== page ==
Anyone who followed the controversy over the fictitious Gay Girl in Damascus blog, created by Edinburgh-based US graduate student Tom MacMaster writing as Amina Arraf, might have despaired of the prospects of subalterns speaking for themselves. Female, lesbian, Arab, and an anti-Assad protester, MacMaster’s Amina quickly became a posterchild of the Arab Spring for a wide swath of the liberal media and activist blogosphere. For those cognizant of contemporary critiques of homonationalism against the backdrop of pervasive homophobia, Amina’s dispatches from the frontline seemed a perfect embodiment of left liberal fantasies about the possibilities for progressive sexual politics in a time of revolution. Yet if critics such as Joseph Massad have been accused of dismissing subjects who don’t conform to their theoretical predilections, the Amina hoax gestured at an opposite, if no less insidious, temptation: that of desperately seeking subjects who confirmed theoretical utopia.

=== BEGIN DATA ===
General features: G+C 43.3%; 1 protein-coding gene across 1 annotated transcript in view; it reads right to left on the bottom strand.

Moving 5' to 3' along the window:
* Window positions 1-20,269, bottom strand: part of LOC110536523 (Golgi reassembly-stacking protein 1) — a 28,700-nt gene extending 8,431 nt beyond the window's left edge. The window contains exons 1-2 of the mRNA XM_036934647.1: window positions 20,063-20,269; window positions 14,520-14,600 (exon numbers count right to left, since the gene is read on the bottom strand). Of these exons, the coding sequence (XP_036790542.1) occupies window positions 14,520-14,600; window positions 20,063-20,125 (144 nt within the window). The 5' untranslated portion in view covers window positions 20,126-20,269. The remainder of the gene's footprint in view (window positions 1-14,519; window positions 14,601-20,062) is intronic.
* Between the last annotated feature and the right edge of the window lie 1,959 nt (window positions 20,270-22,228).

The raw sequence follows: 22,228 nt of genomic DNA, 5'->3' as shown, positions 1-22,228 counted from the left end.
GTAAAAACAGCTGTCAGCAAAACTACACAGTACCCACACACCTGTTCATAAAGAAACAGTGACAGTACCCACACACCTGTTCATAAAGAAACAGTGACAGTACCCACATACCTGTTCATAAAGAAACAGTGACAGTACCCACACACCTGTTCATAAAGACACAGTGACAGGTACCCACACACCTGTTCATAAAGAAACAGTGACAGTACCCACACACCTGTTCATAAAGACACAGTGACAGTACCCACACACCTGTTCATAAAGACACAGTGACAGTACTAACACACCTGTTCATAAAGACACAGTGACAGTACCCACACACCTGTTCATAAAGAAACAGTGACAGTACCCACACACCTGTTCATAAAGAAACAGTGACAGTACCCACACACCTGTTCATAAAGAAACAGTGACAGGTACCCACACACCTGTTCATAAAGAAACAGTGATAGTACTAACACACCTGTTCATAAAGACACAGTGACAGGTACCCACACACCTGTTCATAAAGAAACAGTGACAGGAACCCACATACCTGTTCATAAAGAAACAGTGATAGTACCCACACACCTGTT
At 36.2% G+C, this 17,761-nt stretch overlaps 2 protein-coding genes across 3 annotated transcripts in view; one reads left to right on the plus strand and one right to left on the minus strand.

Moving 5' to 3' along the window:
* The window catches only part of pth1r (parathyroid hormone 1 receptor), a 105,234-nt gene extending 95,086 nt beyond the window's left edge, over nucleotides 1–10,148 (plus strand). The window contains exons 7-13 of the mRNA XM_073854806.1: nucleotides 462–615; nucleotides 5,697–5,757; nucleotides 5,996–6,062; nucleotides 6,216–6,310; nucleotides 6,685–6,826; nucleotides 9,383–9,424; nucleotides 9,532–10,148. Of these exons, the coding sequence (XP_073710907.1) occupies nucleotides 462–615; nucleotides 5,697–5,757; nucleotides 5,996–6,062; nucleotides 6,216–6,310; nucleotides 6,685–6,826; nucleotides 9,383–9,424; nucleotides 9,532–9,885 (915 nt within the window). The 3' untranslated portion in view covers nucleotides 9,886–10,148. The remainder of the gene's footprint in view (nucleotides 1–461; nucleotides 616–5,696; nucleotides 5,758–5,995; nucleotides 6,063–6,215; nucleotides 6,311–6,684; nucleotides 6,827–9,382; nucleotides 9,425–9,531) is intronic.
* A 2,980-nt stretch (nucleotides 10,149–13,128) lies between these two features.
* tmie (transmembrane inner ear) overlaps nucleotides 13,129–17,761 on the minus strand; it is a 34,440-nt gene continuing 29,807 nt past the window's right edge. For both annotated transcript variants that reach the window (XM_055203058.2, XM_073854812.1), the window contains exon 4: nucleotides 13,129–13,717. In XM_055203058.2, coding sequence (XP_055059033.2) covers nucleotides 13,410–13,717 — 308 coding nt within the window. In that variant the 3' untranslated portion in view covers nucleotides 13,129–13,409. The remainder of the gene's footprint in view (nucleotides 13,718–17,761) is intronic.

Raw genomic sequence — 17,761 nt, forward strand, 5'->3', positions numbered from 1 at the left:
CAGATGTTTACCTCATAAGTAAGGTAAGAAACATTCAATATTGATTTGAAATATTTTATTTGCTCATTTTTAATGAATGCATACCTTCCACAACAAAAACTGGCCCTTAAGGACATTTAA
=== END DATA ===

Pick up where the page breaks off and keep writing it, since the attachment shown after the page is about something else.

We’re on a roll now. On Friday, Omar became the fourth of us to ascend the greased pole of academic accreditation since we began cultivating this little corner of the internet. Forever more to be known as Dr El-Khairy, his burgeoning cultural insurgency notwithstanding. The work in question? American Statecraft for a Global Digital Age: Warfare, Diplomacy and Culture in a Segregated World. And who said it was good enough? Faisal Devji and Eyal Weizman, actually. So there. And I have promises in writing that he will be telling us more about it all real soon.